An Italian food menu just wouldn’t be complete without lasagna listed on it. The dish is a dinner favorite at Earth, Wind & Flour, other restaurants, and many households across the world.
Lasagna (plural “lasagne”) is a flat and expanded pasta sheet, traditionally made in Italy with Parmigiano-Reggiano (Parmesan cheese), Béchamel sauce (white sauce), and ragù (a meat-based sauce). Despite the traditional form still being popular, lasagna has taken on many different recipes over the years. The dish is made by stacking lasagna sheets on top of each other with meats, vegetables, cheeses, and tomato sauce between. It is then baked before being served.
Lasagna has a debated history among food lovers
There are a few different ideas about the origins of the tasty dish. The Vegetarian Challenge lists three theories about lasagna’s possible beginning. First they say that the word lasagna could come from “the Greek word ‘lasagnum’ which is the word for the dish the pasta based meal is made in.” They continue this by stating that the Greeks transferred the dish to the Romans, causing it to “spread like wild fire over Europe courtesy of the massive Roman empire.”
The site says the second theory is similar to the first, except that the word instead comes from the Greek “laganon,” which they describe as “a flat sheet of pasta cut into strips.” They continue by saying the dish made its way to Italy decades later, with the term “lasagna” eventually coming to refer to the food and not the cooking dish anymore.
The last theory says lasagna has connections to the 14th century English recipe “loseyn.” The Vegetarian Challenge says there are similarities between the dishes, but that “the major differences include the lack of tomatoes which were brought in by Columbus in 1492.”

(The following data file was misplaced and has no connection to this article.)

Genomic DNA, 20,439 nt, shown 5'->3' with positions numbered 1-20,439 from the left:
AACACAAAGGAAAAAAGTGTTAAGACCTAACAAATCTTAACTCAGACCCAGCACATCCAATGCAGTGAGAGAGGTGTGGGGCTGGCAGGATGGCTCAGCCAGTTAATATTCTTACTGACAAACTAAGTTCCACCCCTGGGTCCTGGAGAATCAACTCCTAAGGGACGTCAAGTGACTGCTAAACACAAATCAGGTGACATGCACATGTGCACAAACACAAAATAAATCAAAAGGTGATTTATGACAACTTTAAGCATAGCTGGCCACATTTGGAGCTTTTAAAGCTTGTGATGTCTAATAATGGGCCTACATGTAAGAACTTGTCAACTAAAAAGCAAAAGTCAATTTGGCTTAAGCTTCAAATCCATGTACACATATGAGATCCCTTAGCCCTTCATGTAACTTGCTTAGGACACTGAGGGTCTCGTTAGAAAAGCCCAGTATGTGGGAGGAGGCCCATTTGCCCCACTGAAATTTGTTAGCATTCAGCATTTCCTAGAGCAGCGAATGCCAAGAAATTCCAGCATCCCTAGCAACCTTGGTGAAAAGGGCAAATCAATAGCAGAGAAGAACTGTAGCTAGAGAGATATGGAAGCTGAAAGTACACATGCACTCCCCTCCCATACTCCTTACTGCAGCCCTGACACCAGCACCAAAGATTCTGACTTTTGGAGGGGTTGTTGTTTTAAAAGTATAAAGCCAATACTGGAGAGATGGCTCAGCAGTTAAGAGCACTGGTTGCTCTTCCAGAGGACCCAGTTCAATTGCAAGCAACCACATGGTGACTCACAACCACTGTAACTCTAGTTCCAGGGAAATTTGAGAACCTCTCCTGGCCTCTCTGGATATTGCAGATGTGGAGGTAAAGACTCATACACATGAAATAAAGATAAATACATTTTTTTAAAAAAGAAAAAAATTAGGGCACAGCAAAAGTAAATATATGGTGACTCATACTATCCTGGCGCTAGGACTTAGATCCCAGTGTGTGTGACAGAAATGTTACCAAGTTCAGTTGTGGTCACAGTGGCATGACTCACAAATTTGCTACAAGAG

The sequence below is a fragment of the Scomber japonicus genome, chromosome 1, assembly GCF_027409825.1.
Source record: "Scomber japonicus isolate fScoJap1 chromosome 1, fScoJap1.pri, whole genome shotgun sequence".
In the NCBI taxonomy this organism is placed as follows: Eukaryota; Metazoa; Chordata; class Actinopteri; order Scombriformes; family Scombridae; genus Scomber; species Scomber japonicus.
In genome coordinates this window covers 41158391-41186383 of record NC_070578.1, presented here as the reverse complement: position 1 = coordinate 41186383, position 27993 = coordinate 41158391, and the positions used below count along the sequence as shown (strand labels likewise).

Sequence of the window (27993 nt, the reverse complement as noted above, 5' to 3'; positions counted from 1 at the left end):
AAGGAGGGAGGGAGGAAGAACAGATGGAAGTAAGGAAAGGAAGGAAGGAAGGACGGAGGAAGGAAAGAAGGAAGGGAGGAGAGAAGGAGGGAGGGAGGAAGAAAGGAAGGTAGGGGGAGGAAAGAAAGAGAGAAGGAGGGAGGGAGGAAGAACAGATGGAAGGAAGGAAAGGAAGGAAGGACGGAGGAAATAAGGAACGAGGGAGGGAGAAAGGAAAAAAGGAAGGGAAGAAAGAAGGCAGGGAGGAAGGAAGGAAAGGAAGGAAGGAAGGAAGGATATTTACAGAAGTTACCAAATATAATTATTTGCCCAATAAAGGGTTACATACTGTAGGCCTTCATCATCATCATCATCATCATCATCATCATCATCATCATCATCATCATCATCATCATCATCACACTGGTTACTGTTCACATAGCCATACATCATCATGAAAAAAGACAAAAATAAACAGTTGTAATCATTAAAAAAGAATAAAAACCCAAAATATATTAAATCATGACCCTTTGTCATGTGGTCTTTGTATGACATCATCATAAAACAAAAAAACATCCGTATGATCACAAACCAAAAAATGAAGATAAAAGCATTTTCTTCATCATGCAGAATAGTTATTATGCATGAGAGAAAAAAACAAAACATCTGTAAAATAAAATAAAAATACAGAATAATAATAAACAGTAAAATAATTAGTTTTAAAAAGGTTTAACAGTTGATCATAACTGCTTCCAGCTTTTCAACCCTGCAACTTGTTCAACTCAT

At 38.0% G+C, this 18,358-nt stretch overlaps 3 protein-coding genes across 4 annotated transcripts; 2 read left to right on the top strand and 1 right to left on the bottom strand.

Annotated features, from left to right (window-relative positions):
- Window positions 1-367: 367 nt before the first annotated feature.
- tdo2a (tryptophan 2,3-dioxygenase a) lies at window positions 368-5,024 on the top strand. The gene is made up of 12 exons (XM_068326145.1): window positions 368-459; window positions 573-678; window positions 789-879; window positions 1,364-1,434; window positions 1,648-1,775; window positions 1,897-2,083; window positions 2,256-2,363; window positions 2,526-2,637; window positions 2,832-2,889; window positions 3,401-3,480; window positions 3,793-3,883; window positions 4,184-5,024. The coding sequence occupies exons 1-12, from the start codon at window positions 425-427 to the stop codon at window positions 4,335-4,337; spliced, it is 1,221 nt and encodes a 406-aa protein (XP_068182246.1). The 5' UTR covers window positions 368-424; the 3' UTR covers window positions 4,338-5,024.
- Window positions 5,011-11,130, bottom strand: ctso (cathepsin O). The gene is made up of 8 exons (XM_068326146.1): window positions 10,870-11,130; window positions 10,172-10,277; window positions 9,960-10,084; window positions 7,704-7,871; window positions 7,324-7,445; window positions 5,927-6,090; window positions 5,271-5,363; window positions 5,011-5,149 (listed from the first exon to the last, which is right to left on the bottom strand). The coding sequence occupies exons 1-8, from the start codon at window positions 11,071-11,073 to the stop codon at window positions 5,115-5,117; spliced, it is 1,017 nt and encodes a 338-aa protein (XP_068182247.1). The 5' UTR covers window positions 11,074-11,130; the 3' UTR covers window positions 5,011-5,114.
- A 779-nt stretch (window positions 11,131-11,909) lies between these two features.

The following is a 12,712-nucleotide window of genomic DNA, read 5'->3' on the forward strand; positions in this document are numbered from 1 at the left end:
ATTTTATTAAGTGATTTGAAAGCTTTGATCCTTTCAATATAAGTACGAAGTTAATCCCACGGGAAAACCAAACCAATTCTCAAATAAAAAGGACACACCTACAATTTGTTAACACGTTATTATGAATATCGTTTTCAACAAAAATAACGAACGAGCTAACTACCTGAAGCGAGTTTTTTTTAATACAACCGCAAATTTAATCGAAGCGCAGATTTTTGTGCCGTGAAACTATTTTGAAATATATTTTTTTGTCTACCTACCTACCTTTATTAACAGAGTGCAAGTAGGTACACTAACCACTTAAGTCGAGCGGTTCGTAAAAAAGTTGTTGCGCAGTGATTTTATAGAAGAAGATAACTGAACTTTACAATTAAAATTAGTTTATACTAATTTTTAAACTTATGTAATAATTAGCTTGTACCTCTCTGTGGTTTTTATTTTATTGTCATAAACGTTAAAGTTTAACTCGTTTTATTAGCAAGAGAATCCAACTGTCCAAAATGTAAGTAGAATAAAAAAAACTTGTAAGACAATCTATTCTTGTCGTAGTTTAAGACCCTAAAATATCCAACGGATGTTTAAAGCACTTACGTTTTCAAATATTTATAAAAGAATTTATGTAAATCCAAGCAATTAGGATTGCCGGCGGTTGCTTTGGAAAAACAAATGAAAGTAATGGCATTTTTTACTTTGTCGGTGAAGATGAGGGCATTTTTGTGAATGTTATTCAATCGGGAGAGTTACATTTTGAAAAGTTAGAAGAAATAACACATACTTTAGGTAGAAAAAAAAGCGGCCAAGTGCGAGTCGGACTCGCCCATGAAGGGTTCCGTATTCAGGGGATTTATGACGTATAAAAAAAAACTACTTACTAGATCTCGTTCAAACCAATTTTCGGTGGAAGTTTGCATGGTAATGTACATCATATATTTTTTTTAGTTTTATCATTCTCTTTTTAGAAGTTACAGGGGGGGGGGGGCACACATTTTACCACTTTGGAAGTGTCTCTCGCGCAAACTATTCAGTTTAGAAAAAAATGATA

There is also some difference of opinion as to when the recipe for lasagna was first published. Many believe it first hit the papers in Naples (Campania) in Italy. Others stick to the idea that it was first published in the oldest-surviving cookbook in Britain (called the Forme of Cury). In modern times the dish can be found in most cookbooks.
The tasty Italian dish holds some records
Guinness World Records tells us that the world’s largest lasagna was “created by Magillo Restaurant and Macro Supermarket (both Poland), in Wieliczka, Poland, on 20 June 2012.” It came in at 10,725 pounds and 7 ounces, with the dish it filled measuring 82 feet. The giant lasagna “took ten hours to bake and was divided into 10,000 portions,” according to Eater.
Earth, Wind & Flour loves serving up lasagna to customers
Lasagna is one of our favorite dishes to make at our restaurant. We are proud to offer both meat-filled lasagna and vegetarian lasagna. With its interesting history, big records, and wonderful taste, lasagna is simply a standout meal.